The problem with Madden games in years past is the fact that they have been an autopilot cash cow where EA wraps up the same formula as the previous year with updated rosters, making for an utterly unfulfilled product package. Therefore, whenever a new Madden game is released, the thing to look for is what's new and what's hot. In other words- what makes this year's version of the game worth picking up other than the fact that Brett Favre is no longer in the game. Luckily, for what feels like the first time since Madden '08, the series appears to have made a pleasant transition.
There's no need to go into the specifics of the game's mechanics. The controls are as tight and slick as ever. It's very, very rare that I find myself performing a juke, spin, jump, or dive that I myself hadn't intended on. The graphics have had their yearly buff and make this game, without a doubt, the prettiest Madden on the market. The commentary of the game is still good and entertaining, but suffers the same drawbacks of previous years- play the game enough and you will be sure to get sick of the same remarks by Collinsworth.
What sets Madden NFL 12 apart from its previous installments though is not just one specific trait, quality, or instance. It's the opinion that you form after hours of playing. You won't realize it after one game, or even five. But about the time you're halfway through your franchise mode it starts to dawn on you- the game finally has something that fans have wanted for years- it's sucks you in! Madden 12 is finally something different when it comes to being realistic. It replicates what happens (or could happen) every Sunday to such a higher level of perfection. It doesn't matter that the Green Bay Packers are the reigning Superbowl champions and the Arizona Cardinals have an awful defense- it's still the NFL and it's still a challenge. Big Ben's rocket of an arm is still there and very much a threat, but no longer can he spin around off his back foot and complete an 80 yard bomb to a receiver that's being double covered on the other side of the field. The realism is finally here. In previous games, Madden was all about the stats. Now it's about strategy and knowledge of the game and the tendencies of its players. Just because Matt Forte has great stats doesn't mean that you'll suddenly be breaking runs right through the Ravens defense. To defeat the AI in Madden 12 you need to come in playing like an actual NFL team would. It doesn't matter that you're using high-rated player Tom Brady to throw to high-rated player Wes Welker... Revis Island is still very much a threat.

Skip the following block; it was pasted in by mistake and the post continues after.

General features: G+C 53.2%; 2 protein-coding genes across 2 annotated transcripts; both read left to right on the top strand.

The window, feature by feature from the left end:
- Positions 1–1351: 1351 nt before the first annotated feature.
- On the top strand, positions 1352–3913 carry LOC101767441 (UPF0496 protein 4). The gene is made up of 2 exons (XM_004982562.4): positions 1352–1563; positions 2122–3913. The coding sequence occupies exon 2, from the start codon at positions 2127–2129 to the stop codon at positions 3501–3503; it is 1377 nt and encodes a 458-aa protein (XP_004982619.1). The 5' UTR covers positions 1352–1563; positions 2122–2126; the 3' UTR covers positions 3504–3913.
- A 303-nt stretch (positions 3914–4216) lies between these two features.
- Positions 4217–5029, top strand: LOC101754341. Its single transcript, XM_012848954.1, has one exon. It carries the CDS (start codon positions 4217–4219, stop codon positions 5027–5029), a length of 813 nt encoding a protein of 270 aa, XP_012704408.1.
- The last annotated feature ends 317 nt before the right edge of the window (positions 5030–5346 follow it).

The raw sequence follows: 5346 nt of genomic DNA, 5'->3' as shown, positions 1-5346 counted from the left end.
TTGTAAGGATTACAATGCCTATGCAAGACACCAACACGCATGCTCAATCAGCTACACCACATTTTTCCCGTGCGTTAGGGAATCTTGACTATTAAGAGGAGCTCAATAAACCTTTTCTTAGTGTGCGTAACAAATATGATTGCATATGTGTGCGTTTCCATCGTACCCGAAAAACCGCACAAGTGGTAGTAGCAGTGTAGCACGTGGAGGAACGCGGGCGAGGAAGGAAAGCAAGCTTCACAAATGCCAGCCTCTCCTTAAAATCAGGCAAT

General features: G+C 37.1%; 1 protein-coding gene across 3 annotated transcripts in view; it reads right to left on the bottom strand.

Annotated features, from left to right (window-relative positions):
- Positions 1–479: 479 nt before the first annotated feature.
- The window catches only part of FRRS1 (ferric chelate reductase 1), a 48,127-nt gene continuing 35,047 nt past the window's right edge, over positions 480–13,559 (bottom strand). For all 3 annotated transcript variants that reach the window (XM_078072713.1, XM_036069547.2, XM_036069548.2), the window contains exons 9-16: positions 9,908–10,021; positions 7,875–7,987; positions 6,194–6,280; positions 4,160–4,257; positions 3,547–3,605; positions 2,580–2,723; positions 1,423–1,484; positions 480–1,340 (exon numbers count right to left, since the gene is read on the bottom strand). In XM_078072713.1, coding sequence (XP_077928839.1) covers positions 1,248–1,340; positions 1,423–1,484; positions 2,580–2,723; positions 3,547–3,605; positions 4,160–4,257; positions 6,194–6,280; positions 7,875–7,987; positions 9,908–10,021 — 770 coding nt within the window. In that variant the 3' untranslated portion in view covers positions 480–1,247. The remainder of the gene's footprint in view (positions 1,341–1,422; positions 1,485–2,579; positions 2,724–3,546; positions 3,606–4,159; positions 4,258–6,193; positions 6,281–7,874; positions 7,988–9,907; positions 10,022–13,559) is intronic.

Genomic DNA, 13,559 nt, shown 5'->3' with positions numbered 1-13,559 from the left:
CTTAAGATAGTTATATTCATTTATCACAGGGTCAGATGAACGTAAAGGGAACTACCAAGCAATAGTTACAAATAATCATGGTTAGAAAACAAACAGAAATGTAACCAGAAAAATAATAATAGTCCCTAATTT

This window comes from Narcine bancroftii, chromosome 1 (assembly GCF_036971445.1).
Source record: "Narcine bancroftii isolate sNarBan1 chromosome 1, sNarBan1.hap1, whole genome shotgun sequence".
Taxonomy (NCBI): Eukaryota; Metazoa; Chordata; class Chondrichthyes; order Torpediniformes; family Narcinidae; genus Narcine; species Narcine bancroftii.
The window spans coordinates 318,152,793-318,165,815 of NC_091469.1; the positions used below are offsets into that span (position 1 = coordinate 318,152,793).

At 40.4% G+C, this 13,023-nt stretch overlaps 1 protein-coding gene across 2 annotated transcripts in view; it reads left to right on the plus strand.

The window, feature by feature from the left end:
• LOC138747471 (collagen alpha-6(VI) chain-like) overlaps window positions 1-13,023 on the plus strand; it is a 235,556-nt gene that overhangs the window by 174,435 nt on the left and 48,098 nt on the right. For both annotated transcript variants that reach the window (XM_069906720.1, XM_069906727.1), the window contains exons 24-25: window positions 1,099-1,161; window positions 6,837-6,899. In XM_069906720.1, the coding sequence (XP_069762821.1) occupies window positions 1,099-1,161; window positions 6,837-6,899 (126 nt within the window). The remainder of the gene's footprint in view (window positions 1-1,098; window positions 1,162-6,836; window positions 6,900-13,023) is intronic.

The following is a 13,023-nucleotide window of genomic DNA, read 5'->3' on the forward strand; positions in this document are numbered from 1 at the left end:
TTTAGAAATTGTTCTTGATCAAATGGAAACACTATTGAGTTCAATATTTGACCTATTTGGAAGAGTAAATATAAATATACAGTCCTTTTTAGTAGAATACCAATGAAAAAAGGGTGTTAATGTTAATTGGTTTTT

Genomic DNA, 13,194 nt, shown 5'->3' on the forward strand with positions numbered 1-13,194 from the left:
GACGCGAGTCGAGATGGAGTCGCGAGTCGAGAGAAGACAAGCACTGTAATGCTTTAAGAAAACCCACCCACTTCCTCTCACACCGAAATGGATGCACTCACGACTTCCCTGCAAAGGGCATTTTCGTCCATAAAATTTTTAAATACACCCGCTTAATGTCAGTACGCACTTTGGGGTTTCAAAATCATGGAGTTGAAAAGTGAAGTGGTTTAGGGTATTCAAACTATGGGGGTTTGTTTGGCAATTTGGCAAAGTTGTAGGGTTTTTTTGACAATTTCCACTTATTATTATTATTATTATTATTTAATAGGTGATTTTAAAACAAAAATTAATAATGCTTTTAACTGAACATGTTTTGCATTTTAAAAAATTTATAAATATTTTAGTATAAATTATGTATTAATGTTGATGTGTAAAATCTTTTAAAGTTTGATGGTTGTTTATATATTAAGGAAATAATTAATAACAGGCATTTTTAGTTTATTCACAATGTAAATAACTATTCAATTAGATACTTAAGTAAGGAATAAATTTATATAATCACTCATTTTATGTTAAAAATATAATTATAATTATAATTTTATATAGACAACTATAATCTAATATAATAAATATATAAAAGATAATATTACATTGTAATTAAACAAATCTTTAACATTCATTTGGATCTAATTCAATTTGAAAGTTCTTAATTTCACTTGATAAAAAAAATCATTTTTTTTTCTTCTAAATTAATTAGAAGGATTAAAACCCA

Of course, Madden 12 has received some more visible improvements as well. All of the primary game modes are still the same and seem a bit disappointing and all, but the tweaks are there and appreciated. No longer do you have to spend 8 seasons buffing up the stats on your NFL superstar. It's been simplified. I don't always agree with simplifying and dumbing down features in games, but in this case it is very much an improvement. There is also the new mode of MUT (Madden Ultimate Team). MUT means trading cards with other players around the world, sort of similar to the local card system that Madden used to have back in the days of the original Xbox. MUT is much more difficult and rigorous however, and requires good knowledge of the game to build a successful "team". Teams are also given ratings by EA and there are cool unlocakables and achievements for building high-rated MUTs which is much harder than it may sound.
Overall Madden NFL 12 really is a great product. It's still not a perfect product, and it still doesn't top my favorite game in the series (2008). It is however, a beacon of hope and shows that EA has not given up in innovation for the NFL games. In the '09-10 seasons things were looking bad. 2011 showed little signs of stepping up. Finally, Madden 12 is here to fill that role. Hopefully this game is not seen as a peak in the series though, but the transition game to that cutting-edge game that we American football fans continue to lust for.